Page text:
With midterms looming, 'August is the new September' back home

As lawmakers return to their districts for the August recess, some of the issues they struggle with here are likely to follow them there.

As lawmakers return to their districts for the August recess, some of the issues they struggle with here are likely to follow them there.

Business and other interest groups are preparing to take advantage of the next five weeks to build grassroots support for favored bills as lawmakers reconnect with voters.

With the midterm elections closing in, several lobbyists and political activists predict an increase in local political activity this month.

“We say August is the new September,” said Bernadette Budde, senior vice president at the Business Industry Political Action Committee (BIPAC), which coordinates campaign activities for business groups.

BIPAC is encouraging its members to use the month to get candidates and incumbents on record in “issue statements” about their thoughts on areas of interest such as energy or tax policy. It is also pushing its members to release voter scorecards.

The idea is to take advantage of the fairs, picnics and other outdoor events people attend in August to maximize voter outreach efforts, Budde said.

Several legislative issues are likely to prompt activity in specific districts, such as the effort to raise the minimum wage. Expanding drilling along the Outer Continental Shelf (OCS), where it is now largely banned, is prompting particular attention.

The House has passed a bill giving states the authority to allow drilling and to share in royalties. The Senate was expected to pass a much narrower measure last night, with the stipulation that it wouldn’t be altered in a conference committee.

Whatever happens, the issue will face lawmakers upon their return, and groups on both sides plan district events to try to capture grassroots momentum. 

The Sierra Club is kicking off its electoral program this month, said spokesman David Willett. The group plans to go door to door and run phone banks in eight states: Pennsylvania, Ohio, Michigan, Minnesota, Washington, Colorado, Arkansas and California.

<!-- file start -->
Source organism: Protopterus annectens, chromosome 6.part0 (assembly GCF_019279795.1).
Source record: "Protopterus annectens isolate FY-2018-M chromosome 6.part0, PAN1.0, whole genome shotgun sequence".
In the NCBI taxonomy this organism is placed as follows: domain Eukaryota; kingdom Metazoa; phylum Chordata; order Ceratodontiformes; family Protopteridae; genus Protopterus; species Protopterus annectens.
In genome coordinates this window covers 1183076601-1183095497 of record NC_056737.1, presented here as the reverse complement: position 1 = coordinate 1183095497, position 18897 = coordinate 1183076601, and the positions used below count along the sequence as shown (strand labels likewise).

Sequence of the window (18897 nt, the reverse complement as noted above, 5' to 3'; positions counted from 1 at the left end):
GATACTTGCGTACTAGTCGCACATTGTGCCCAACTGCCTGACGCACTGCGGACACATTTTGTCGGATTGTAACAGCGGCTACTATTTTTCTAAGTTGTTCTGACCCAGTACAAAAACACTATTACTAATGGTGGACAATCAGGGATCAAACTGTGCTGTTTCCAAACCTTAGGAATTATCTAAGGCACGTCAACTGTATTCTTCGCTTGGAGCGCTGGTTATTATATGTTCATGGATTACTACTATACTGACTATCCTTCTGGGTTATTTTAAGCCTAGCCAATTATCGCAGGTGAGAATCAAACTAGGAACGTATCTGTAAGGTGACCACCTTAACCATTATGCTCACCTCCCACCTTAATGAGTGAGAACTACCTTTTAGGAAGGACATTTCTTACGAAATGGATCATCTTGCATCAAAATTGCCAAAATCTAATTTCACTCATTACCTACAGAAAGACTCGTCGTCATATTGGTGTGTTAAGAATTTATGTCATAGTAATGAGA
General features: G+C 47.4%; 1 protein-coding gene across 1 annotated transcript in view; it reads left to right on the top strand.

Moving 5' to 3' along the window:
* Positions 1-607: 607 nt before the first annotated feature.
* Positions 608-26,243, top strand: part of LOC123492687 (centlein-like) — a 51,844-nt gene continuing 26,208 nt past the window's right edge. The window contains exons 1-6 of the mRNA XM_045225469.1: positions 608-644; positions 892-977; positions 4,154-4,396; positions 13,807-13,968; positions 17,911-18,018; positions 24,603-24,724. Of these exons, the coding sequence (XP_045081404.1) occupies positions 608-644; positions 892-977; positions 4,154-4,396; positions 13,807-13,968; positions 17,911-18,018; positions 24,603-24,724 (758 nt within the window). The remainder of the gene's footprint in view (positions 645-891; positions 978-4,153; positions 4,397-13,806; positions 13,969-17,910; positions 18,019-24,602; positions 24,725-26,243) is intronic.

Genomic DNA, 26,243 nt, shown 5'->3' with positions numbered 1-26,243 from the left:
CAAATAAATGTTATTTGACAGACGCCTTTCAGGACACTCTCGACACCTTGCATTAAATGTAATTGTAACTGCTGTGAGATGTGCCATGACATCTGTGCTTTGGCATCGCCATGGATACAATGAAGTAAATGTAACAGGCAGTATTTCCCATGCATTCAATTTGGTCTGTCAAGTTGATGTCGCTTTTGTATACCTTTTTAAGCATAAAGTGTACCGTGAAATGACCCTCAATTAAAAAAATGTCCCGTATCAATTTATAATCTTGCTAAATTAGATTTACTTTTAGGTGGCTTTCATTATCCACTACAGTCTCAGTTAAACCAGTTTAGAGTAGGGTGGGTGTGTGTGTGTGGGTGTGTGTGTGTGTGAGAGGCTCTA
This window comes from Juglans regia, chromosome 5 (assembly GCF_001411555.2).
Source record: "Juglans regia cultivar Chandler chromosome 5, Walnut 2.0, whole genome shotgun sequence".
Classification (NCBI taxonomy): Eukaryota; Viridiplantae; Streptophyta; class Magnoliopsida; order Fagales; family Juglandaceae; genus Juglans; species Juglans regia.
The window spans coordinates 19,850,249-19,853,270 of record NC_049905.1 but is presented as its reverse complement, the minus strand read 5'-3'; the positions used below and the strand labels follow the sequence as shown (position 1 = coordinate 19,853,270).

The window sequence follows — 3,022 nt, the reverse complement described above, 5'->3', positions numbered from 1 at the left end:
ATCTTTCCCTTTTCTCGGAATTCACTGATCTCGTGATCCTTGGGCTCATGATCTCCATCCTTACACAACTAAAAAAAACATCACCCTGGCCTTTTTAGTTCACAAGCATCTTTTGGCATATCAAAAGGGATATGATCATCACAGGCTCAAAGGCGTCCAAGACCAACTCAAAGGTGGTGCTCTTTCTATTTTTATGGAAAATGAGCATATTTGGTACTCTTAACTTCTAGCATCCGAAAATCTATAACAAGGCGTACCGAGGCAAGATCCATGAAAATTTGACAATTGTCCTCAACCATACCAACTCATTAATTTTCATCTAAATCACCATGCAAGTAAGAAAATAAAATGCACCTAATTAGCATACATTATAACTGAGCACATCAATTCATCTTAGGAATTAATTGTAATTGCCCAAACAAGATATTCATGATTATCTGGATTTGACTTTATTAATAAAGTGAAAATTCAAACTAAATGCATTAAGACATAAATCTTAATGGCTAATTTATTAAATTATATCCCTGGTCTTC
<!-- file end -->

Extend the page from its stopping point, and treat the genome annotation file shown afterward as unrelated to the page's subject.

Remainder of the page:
The group also plans to try to foment opposition in coastal states to drilling in the OCS by doing press conferences and other things to publicize what it says could be the consequence.

“If you are in an election year, this is a good time to start … because there isn’t a whole lot else going on,” Willett said.

Jack Gerard, the president and CEO of the American Chemistry Council (ACC), meanwhile, said his group and a broader coalition of like-minded members plans to keep the pressure on lawmakers to expand drilling.

The companies say expanding offshore drilling will reduce natural-gas prices. Chemical companies rely on natural gas as a feedstock for their products, and they say high prices have led to thousands of layoffs in their industry. Other manufacturers and farm groups, which use natural-gas-based fertilizers, have also been active in lobbying for expanded drilling.

“We’re not taking a recess in August,” Gerard said. “We are going to stay at it.”

The group has sought to increase its communications with its member companies. Before the House vote, Gerard said, chemical-company employees sent 48,000 “communications” to Hill offices. An additional 18,000 have been sent to the Senate.

Coalition members planned to meet today to chart strategy for the month, but Gerard said efforts would likely concentrate in the Midwest with farming communities stung by high gas costs.

The group has scheduled nine tours of local chemical plants for members. The ACC is also trying to build momentum for chemical-plant security legislation, long stalled on Capitol Hill.

The talking points that groups are carrying with them to the far reaches of the country aren’t limited to the issues of the day.

Preparing for a major debate on the farm bill next year, the National Farmers Union (NFU), for example, plans to hold 12 “listening sessions” in nine states to gauge what people in the agricultural community like and don’t like about farm policy.

“We’ve got a lot going on,” said NFU spokeswoman Emily Eisenberg.

Lawmakers are expected to be at several of the events. Sens. Russ Feingold and Herb Kohl, both Wisconsin Democrats, are scheduled to attend the Aug. 19 meeting in Chippewa Falls.

“Part of the reason we are doing these in August is to get people back in their districts,” she said.

The U.S. Chamber of Commerce, meanwhile, is running ads supporting candidates in several districts this month. In addition, it launched a 12-state bus tour yesterday to boost voter-registration totals and provide its business-friendly endorsement to candidates, mostly Republicans.

The idea, said Chamber Political Director Bill Miller, is to “generate a high degree of awareness about the issues that the business community cares about.”